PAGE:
It may be appropriate to state a few instances which stand testimony to the success of his policy. In mid 2015 he received information that an officer in charge of a police station in Kurunegala was engaged in business activities, running two "tippers" for hire. The senior officers in the region held the view that he was an efficient officer with a good reputation. Illangakoon made his own inquiries, ascertained the truth and transferred the officer far out. Strong influence was brought to bear to restore the officer, but the IGP held his ground and refused to yield. He may have lost ground in the process. Around the same time, he received a directive to transfer over 150 inspectors from where they worked, the reason adduced being that they had not discharged their responsibilities dispassionately. Though conscious that he may incur the ire of the establishment, llangakoon refused to implement the order, and the inspectors remained where they were. The policy he often practised when receiving requests for changes from the establishment was to clarify with regional chiefs and check the records of the officers concerned in the first instance. He would then convey his decisions, backed by cogent reasons.
Gamini Silva, retired senior DIG, held the view that he would oblige the establishment only if his decisions were in harmony with his conscience. He also evolved a system of interviews to determine the eligibility of officers for postings as officers in charge of districts and stations. He thereby had good reasons to back his recommendations to the ministry. Shortly before the election of January 2015, the secretary of the ministry of law and order, a former IGP, commenced the ugly habit of summoning senior officers direct, bypassing the IGP. Illangakoon put his foot down firmly, for the very thought of others seeking to weaken his control of officers was repugnant to him. There have been numerous other instances with a similar flavour.
It would be of interest to examine how he succeeded in causing changes in a situation where his predecessors, barring Cyril Herath, had failed to do. It is possible that his values, convictions, lifestyle, attributes and traits helped him to win the trust and confidence of governments. He led a simple life, abhorring material comforts. His reputation for honesty was impeccable. His integrity was exemplary. He refused to place himself under obligation to politicians as well as subordinates. He refused gifts from officers even when they returned from foreign travel. It is to his credit that he was successful in serving two governments in tempestuous times, and in emerging with his reputation untarnished. He kept a reasonable distance from the establishment, enabling him to say "no" when necessary. Amidst a flawless reputation, insidious elements in the police were unable to prejudice the establishment and weaken his control of the service.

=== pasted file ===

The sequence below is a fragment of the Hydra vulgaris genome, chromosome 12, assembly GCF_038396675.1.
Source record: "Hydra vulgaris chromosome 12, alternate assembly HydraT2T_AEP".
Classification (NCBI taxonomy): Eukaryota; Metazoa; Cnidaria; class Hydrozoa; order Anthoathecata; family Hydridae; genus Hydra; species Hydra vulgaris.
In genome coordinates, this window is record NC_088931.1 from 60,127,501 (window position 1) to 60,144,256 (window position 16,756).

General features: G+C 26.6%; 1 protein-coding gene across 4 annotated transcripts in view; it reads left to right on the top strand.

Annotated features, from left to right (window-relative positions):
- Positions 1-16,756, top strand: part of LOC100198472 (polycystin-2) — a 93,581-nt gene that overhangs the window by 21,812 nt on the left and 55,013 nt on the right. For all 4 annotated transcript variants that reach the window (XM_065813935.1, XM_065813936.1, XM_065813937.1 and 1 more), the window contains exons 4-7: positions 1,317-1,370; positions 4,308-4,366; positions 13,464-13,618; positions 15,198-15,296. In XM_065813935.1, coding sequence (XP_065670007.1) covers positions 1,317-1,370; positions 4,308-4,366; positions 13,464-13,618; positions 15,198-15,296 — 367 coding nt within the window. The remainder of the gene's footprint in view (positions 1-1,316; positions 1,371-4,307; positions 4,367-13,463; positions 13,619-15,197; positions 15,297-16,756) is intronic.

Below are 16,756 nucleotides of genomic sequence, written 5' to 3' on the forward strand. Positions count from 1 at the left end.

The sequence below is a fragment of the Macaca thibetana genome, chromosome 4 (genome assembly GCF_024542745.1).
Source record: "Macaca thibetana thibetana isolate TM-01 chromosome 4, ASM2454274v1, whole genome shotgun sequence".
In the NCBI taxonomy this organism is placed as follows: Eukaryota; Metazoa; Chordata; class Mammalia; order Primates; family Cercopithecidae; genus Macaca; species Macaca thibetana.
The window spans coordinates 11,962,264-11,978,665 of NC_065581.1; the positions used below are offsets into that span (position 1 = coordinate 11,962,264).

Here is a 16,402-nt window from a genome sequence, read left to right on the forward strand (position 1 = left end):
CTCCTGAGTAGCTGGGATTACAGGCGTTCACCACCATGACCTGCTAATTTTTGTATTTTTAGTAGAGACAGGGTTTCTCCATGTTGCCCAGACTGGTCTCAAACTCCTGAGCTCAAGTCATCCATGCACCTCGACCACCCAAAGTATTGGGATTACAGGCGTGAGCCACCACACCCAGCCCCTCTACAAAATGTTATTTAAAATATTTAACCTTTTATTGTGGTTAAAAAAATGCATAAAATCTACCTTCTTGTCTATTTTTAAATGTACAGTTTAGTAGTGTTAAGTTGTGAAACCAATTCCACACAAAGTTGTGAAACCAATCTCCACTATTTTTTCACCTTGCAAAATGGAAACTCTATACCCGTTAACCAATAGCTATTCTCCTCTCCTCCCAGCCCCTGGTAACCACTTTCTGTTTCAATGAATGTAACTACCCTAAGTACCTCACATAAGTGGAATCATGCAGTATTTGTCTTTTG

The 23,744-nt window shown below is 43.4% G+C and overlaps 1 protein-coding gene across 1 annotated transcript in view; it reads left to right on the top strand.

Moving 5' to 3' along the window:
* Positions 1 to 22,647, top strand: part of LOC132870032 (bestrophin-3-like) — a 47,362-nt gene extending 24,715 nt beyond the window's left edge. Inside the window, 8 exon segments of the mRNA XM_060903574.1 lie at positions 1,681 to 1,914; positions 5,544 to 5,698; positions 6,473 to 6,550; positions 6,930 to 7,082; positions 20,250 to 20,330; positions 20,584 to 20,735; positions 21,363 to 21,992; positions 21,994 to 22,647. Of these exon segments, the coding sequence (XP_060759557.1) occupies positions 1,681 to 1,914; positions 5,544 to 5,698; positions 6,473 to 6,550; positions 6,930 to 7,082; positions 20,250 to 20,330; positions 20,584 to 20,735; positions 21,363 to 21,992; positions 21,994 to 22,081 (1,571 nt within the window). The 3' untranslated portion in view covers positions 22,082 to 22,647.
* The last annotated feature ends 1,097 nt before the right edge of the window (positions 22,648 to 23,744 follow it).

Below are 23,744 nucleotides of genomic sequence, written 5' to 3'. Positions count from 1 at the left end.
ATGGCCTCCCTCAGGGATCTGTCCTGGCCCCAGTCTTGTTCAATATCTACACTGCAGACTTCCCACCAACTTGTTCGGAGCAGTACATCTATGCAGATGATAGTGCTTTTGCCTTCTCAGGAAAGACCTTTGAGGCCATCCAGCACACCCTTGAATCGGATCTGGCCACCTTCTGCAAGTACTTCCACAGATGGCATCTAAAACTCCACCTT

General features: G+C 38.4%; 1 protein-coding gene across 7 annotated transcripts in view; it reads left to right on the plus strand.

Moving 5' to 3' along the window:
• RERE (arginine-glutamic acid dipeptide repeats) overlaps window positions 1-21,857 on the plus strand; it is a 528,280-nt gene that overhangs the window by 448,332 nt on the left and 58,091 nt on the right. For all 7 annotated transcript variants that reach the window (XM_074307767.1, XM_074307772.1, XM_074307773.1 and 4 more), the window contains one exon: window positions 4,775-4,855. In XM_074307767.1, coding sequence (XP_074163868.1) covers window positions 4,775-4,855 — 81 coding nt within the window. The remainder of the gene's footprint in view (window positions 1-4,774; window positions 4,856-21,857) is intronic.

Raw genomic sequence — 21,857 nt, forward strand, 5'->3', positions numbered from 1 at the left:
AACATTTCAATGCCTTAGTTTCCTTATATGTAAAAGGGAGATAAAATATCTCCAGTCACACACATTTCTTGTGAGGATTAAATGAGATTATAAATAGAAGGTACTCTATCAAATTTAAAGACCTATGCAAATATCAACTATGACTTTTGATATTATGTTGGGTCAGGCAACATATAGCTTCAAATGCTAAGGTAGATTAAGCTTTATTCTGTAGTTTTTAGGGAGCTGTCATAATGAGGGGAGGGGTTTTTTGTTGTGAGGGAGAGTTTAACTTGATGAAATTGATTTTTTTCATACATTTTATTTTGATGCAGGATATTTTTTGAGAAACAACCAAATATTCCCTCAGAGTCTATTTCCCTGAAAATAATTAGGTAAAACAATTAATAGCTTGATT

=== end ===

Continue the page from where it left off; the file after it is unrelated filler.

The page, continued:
He upheld the highest standards. In his entire career, he was known as a fierce upholder of the rule of law, a person with respect for rules, procedures and precedents as well. His decisions were dictated by his conscience and convictions, not by expedience, as had been the case of some others. A man of few words, his inscrutability often kept those in the establishment as well as his subordinates guessing. Backed by such attributes, he radiated candour and sincerity in thought and actions. His faultless character backed by his candid demeanour therefore had much to do with the success he achieved in winning the confidence of the establishment to take control of the most important responsibility an IGP should enjoy.
Illangakoon has left both a lesson and a legacy for his successors. If they succeed in practicing his art of marginalizing politics in the matter of handling subordinates, the police may regain some of their lost prestige. But such endeavours may be fraught with difficulties since the somewhat obnoxious syndrome had been entrenched for decades until Illangakoon caused a dent in it. After all, "one swallow does not make a summer".
ElericAbeygoonewardene, Cyril Herath and NK Illangakoon of the pantheon of police leaders in my time and after, excelled in keeping their flocks in their fold. They were the elite. There was a consistency in their policy of denying the shift of authority over manpower. Leading men in the public gaze, they jealously protected their domain from encroachment. Refusing to be pliant, they were successful in marginalizing the debilitating impact of the syndrome. The difference between them and the rest was that they pursued a coherent policy, acquiescence being more the exception than the rule. The elite consistently conveyed the message that they "knew their men best." They resisted the risk of the service becoming rudderless. Perhaps Illangakoon is unique even in this elite band, for he occupied a seat of "thorns" as it were for five long years, his métier evoking the respect and admiration of those within, and without. That he departed amidst fanfare, touching farewells and felicitations proves the point.
(The writer retired some years ago as a Senior DIG)